#Music A-Z Challenge Week 4 – It’s All About the D!
D is huge for me, and it troubles me that I cannot share all of its splendor. In total, I have 322 releases, including singles, in my digital library for D, spanning more than New Wave and Pop. First, I’m going to babble about a few, and start this off with Dale Bozzio. She was the front woman for Missing Persons. She did some work with Frank Zappa, and had one notable solo album. Her voice is quirky and fun. Dan Hartman had a big hit I Can Dream About You, which was included in his album of the same name, and the soundtrack for Streets of Fire in 1984. One more before I go into my top D’s. Danielle Dax is a very strange but lovely creature. The album Dark Adapted Eye is my favorite release with the song Whistling For His Love.
David Bowie began his career in the late 60’s, and I remember hearing about him when I was a kid in the 70’s, but never really heard anything until 1983 when Let’s Dance came into the world. The video for China Girl entranced me, his voice trembled through my soul, and I fell deeply in love. Every track on Let’s Dance was memorized within a week, and I could spout the lyrics at will to amaze my friends. Never Let Me Down was the next album I adored (somehow I completely missed Tonight back then). My best friend and I replayed this album over and over again, and discussed how awesome it was. I’m still sad at the loss of this genius in the world.
Lover Come Back to Me was the first Dead or Alive song I heard on the static laden radio in my bedroom playing one of the Top 40 shows, it was exciting. Pete Burn’s voice was raspy and sexy, and the beat, well, it quickened my pulse. I needed to know this delight more than this song, and throughout the years Pete and Steve have blared from my car speakers. Of course, everyone knows their tacky hit You Spin Me Round, and while this song is important, they have so many other delights that needed air play.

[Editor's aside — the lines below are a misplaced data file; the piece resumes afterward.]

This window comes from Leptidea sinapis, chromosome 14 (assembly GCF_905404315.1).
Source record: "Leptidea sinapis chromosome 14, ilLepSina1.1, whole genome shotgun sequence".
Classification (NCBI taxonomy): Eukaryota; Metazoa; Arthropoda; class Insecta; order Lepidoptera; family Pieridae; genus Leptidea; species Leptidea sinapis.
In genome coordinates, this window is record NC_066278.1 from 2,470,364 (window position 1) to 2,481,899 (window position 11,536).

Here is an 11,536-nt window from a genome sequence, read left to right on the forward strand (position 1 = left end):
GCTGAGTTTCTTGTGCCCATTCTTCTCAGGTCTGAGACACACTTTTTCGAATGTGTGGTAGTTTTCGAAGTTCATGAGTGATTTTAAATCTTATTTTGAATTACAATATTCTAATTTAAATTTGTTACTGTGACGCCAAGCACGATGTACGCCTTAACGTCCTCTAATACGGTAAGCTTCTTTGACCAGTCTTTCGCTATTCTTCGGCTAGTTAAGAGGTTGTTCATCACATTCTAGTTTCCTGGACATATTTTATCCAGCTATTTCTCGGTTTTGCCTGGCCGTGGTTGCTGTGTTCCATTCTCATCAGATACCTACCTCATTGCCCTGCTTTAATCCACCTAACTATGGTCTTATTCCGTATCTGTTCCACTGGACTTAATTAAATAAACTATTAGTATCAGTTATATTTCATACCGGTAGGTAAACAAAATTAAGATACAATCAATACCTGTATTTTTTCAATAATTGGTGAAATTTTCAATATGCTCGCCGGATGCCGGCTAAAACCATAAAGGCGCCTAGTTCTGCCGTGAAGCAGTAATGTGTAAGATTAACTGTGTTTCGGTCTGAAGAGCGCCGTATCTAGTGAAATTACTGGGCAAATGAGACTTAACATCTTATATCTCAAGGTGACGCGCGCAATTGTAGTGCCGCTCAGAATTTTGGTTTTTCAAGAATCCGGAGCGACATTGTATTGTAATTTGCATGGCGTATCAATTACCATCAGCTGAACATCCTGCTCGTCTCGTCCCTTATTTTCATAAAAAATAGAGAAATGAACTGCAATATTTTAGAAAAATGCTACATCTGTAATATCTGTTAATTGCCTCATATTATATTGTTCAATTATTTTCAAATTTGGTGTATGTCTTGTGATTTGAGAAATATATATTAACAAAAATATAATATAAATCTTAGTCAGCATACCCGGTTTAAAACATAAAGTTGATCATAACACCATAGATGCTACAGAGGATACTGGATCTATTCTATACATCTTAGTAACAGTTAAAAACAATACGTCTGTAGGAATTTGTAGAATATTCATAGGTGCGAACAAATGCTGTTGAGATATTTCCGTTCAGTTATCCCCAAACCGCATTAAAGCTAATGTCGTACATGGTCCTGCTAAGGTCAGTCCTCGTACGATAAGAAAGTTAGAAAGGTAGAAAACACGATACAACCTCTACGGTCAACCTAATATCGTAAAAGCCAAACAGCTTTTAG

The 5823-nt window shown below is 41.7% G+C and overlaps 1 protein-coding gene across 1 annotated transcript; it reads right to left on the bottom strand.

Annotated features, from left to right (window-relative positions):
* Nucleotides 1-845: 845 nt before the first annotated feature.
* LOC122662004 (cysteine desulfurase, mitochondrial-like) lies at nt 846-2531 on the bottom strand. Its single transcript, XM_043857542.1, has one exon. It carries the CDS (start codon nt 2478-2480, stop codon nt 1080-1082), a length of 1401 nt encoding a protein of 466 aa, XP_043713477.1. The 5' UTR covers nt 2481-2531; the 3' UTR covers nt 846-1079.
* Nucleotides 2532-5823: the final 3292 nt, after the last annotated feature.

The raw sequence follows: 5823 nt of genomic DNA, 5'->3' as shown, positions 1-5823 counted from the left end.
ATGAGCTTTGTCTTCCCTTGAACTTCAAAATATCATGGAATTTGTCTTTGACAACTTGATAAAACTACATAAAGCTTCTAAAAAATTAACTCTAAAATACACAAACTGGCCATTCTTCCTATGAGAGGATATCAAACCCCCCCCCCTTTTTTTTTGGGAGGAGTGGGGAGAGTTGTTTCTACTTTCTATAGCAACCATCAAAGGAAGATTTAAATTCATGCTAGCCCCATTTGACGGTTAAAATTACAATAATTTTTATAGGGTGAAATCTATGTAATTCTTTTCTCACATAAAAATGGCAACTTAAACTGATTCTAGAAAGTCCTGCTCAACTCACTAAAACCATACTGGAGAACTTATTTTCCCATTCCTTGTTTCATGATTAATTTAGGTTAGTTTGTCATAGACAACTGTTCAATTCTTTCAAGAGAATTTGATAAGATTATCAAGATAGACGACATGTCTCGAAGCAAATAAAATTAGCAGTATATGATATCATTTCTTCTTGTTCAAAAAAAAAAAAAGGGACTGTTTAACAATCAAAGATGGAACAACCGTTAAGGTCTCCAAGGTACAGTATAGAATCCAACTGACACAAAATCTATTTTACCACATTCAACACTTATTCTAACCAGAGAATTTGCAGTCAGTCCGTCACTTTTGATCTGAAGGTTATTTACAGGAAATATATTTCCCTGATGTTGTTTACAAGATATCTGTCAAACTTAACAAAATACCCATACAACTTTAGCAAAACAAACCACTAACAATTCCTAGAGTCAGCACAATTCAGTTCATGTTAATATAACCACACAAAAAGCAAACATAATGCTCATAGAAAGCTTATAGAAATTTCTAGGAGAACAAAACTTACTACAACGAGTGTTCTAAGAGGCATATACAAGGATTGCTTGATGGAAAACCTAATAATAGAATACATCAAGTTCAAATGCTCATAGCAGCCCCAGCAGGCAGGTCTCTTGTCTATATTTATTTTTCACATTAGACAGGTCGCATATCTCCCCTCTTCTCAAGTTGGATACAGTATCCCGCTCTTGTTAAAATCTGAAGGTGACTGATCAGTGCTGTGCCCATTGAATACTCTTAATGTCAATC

This next D absolutely does not fit into New Wave, but has found a place in my collection, and stands up with anything else I enjoy without any trouble at all, even if they fit better into my brother’s musical tastes than mine. Def Leppard was the first concert I went to in college. I knew their music, who didn’t, MTV did a great job of showing us everything there was. Photograph was the most listened to song for me, until Hysteria came and gave me Pour Some Sugar on Me (I’m hot, sticky sweet, from my head to my feet). I’d never felt the sexual pulse in a Hair Band before, and I think that is why Def Leppard tends to stay in my top list.
DEVO had a strangely exciting song Whip It!, do you remember it with the video of a dude flicking his whip at cigarettes in people’s mouths? Well, let me tell you, there is so much more to DEVO than Whip It! like Beautiful World (an ‘I’ covered it this year), Freedom of Choice, and Post-Post Modern Man. They have a charm that is like nothing else I’ve ever heard, and sound unique I can’t find anything even close, (and believe me if it’s New Wave or 80’s Pop I have it).
Duran Duran is one of those bands that has been with me since Girls on Film. There was a fellow student in High School who was hooked on them like some in recent days have been with the Backstreet Boys. I get it, I have my musical addictions, as I’m sure you’ve figured out by this 4th week. Rio was a song about a stripper that danced superbly (just kidding, please don’t stone me), I really don’t know the inspiration, but wow what an enchanting song, but my favorite from the album of the same name was The Chauffeur. Wow, talk about seductive; I shiver thinking about it. The next sensations from the boys were The Reflex, New Moon on Monday, and Union of the Snake, which I found all to be spectacular. The song I always thought got gypped was The Wild Boys; it had a single, an epic video, but only found its way to the live album, Arena. I’m so glad Duran Duran has lasted throughout the years.
My D finale is Depeche Mode, and suddenly I’m lost for words. I’m having trouble describing one of the most influential bands in my world. They came into my life with People are People, and it struck home with me. Why is there so much hate? Why can’t we just get along and agree to disagree? Utopian thoughts I know, but this band helped me through a lot in tight, dark places in my teenage years as did a band in E. They told me things I needed to hear. The first DM album for me was Some Great Reward, I was blown away. It made me think, I mean really think; I was a teenager so it wasn’t exactly an easy task. Each song explaining more and more of the world to me, breaking my heart and loving me all at once. Their next amazing song for me was Never Let Me Down Again, I saw the video before I bought the album (Music for the Masses), I recorded it on VHS and watched it over and over again. It thrilled me hearing the substantial change in their tone and texture from Some Great Reward; it was darker, grittier, and more sensual, especially with I Want You Now.